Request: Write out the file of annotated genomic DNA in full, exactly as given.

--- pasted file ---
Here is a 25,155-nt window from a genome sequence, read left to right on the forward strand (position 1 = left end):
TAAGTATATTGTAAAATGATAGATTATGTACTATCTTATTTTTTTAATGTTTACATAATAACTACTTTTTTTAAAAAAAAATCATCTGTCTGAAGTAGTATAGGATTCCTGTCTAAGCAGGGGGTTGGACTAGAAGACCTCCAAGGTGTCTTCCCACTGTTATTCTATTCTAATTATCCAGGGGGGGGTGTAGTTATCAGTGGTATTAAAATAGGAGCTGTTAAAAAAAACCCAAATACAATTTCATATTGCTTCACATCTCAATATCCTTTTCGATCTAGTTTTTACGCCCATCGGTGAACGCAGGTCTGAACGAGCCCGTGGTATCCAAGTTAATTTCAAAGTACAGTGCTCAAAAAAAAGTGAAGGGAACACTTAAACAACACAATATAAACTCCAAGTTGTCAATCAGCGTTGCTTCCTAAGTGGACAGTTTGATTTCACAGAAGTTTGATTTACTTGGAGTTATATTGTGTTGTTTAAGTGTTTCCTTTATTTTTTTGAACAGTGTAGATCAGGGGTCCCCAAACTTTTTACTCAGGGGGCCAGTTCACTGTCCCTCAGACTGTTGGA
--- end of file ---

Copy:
Here is a 25,155-nt window from a genome sequence, read left to right on the forward strand (position 1 = left end):
TAAGTATATTGTAAAATGATAGATTATGTACTATCTTATTTTTTTAATGTTTACATAATAACTACTTTTTTTAAAAAAAAATCATCTGTCTGAAGTAGTATAGGATTCCTGTCTAAGCAGGGGGTTGGACTAGAAGACCTCCAAGGTGTCTTCCCACTGTTATTCTATTCTAATTATCCAGGGGGGGGTGTAGTTATCAGTGGTATTAAAATAGGAGCTGTTAAAAAAAACCCAAATACAATTTCATATTGCTTCACATCTCAATATCCTTTTCGATCTAGTTTTTACGCCCATCGGTGAACGCAGGTCTGAACGAGCCCGTGGTATCCAAGTTAATTTCAAAGTACAGTGCTCAAAAAAAAGTGAAGGGAACACTTAAACAACACAATATAAACTCCAAGTTGTCAATCAGCGTTGCTTCCTAAGTGGACAGTTTGATTTCACAGAAGTTTGATTTACTTGGAGTTATATTGTGTTGTTTAAGTGTTTCCTTTATTTTTTTGAACAGTGTAGATCAGGGGTCCCCAAACTTTTTACTCAGGGGGCCAGTTCACTGTCCCTCAGACTGTTGGA